Facebook upgrades login security by integrating Security Keys

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Facebook has upgraded the login security for its 1.79 billion users by integrating the unphishable protection of the FIDO U2F (universal 2nd factor authentication) Security Key into its social platform.

This means Facebook users, from individuals to the largest organizations, can have peace-of-mind knowing their account is safe and protected with a simple touch of a Security Key, such as the YubiKey. In the same way that people have keys to their car and home, they can now have a physical key protecting their Facebook profiles.

This also means that all the services accessed by logging in with Facebook accounts are protected too. The same Security Key can be used for logging in to the growing list of services supporting U2F, including Google, Dropbox, GitHub, Salesforce and many more.

Starting today, you can register a physical security key to your account so that the next time you log in after enabling login approvals, you’ll simply tap a small hardware device that goes in the USB drive of your computer. Security keys can be purchased through companies like Yubico, and the keys support the open Universal 2nd Factor (U2F) standard hosted by the FIDO Alliance.

The need for two-factor authentication (logging in with something you have and something you know) grows daily as headlines about breaches and hacked passwords continue to emerge. However, recent security threats have shown that mobile push apps and SMS based authentication do not offer enough protection against the latest sophisticated phishing and man-in-the middle attacks.

If users currently have a U2F-supported YubiKey and a Facebook profile, they can go into their Facebook security settings and set it up now (a link at the Yubico blog shows how to do this). For those who don’t have a YubiKey, they can purchase one (or two, as Yubico recommends having a backup). Once a U2F Security Key or YubiKey is registered and authenticated with a Facebook account, users don’t need to use the key again to log in to Facebook on that device until they clear the browser’s cache.

Using security keys for two-factor authentication provides a number of important benefits:

  • Phishing protection: Your login is practically immune to phishing because you don’t have to enter a code yourself and the hardware provides cryptographic proof that it’s in your machine.
  • Interoperable: Security keys that support U2F don’t just work for Facebook accounts. You can use the same key for any supported online account (e.g. Google, Dropbox, GitHub, Salesforce), and those accounts can stay safe because the key doesn’t retain any records of where it is used.
  • Fast login: If you use a security key with your desktop computer, logging in is as simple as a tap on the key after your enter your password.

Facebook considers the device as “trusted” for convenience. This means if a hacker attempts to log in to your account from another device, they will be blocked unless they also happen to have the password and the physical key. All mobile users will benefit from the extra security provided by security key and two-factor authentication. If users have an Android phone that supports NFC, they can use a YubiKey NEO key to authenticate to Facebook’s mobile site.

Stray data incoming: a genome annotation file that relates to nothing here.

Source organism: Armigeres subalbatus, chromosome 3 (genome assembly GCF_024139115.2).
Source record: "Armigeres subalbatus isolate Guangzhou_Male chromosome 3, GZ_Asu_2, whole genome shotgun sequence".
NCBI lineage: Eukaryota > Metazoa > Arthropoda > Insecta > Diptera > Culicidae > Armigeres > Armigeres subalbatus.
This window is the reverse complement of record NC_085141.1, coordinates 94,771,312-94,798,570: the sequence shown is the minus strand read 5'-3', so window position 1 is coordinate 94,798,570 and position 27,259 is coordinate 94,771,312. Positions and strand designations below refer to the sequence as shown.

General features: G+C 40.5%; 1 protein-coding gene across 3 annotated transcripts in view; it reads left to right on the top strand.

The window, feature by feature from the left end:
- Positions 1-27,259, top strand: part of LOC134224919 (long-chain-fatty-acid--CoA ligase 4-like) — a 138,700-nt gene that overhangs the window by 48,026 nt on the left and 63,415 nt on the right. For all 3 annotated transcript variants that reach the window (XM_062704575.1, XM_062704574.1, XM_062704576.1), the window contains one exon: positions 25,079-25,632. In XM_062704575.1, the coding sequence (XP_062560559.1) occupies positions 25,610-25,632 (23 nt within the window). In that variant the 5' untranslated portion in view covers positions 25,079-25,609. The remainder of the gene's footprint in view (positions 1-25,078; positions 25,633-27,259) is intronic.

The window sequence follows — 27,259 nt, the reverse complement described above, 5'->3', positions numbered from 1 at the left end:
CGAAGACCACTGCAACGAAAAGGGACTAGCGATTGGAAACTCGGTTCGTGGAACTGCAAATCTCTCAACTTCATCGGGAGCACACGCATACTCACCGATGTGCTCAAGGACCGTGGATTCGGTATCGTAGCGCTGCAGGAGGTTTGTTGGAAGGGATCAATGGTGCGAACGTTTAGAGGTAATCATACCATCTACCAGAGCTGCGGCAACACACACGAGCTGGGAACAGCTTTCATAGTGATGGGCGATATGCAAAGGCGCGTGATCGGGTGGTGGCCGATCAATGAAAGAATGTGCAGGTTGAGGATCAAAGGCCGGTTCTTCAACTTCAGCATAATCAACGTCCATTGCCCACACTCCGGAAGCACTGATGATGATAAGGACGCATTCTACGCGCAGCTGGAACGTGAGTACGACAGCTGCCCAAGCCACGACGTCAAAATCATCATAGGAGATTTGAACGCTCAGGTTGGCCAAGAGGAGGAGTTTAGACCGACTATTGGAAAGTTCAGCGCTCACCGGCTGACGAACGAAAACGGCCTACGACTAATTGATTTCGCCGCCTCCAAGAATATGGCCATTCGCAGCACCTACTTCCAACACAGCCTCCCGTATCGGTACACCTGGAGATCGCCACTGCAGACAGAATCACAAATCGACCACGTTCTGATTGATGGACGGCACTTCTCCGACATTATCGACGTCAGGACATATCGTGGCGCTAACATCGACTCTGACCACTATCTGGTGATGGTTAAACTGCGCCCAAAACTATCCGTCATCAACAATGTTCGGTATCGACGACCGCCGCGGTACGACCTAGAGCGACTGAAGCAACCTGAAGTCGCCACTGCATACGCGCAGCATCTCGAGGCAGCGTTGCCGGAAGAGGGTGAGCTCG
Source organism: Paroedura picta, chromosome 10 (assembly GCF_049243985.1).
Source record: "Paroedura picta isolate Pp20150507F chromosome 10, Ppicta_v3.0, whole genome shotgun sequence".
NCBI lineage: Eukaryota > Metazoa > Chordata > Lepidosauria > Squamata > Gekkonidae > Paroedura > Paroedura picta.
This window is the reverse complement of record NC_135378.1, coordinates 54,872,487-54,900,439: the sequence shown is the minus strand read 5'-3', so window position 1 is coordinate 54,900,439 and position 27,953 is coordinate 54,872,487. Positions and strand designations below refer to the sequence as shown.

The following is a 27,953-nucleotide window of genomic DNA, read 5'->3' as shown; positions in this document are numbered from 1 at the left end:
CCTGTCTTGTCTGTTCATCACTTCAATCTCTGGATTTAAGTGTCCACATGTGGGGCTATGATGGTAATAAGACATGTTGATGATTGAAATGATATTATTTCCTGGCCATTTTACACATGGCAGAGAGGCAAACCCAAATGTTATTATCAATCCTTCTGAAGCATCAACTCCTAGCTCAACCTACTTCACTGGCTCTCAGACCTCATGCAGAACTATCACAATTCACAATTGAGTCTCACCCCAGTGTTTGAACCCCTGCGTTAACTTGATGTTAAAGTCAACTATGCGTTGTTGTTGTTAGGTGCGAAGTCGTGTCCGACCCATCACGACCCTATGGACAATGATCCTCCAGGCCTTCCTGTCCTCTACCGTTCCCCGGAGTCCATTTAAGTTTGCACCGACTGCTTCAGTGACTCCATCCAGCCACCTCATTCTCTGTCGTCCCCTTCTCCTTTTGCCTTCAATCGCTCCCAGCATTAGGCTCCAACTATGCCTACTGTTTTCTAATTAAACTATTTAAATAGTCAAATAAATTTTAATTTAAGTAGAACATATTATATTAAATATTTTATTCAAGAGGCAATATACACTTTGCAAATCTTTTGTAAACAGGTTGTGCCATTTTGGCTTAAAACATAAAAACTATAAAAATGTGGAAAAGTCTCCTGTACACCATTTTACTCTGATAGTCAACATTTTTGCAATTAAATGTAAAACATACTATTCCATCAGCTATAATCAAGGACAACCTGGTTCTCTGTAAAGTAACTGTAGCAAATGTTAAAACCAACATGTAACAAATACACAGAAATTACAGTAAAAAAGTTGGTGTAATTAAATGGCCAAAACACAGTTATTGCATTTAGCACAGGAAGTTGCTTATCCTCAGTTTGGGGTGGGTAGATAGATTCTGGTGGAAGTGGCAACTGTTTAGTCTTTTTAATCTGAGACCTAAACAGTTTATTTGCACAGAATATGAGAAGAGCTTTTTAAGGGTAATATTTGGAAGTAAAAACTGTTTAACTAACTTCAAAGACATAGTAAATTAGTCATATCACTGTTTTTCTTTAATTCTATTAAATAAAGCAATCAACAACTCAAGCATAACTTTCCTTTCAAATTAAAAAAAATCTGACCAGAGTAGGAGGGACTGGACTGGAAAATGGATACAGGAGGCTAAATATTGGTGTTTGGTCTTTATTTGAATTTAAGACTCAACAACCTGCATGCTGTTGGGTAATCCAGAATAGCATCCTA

“We’re excited to offer security keys as an additional option to make login to Facebook even more secure. We’re grateful to Yubico for the support and feedback they’ve provided.” said Brad Hill, Facebook Security Engineer.

Yubico and Google co-created U2F with the vision to deliver easy-to-use, strong public key cryptography for internet scale. Yubico developed the first FIDO U2F authenticator, published free and open source code for clients and servers, and we continue to drive this work within open standards organizations, including the FIDO Alliance and W3C.

A study on internal and external Security Key usage by Google validates that U2F is one of the most secure, easy to use, and cost-efficient authentication technologies. And as users can have multiple affordable backup keys, support calls have been significantly reduced compared to phone authenticators.

Historically, strong authentication has been tied to users’ real identities, or a central service provider. During the U2F development work, Yubico’s CTO, Jakob Ehrensvard, introduced the concept of an authenticator that works across any number of services, with no shared secrets. This allows users to be anonymous, and have multiple, yet secure identities. Today, U2F and YubiKeys are used to protect the privacy of individuals and organizations in 160 countries.

In a time when security breaches have become a serious threat to our trust in the internet, FIDO U2F offers a secure link between the user and the services we connect to. It’s an open standard, not controlled by governments or corporations – but in a simple way for users to take control over their own security and internet privacy. Today’s support in Facebook is an important milestone for making the internet safer for everyone.


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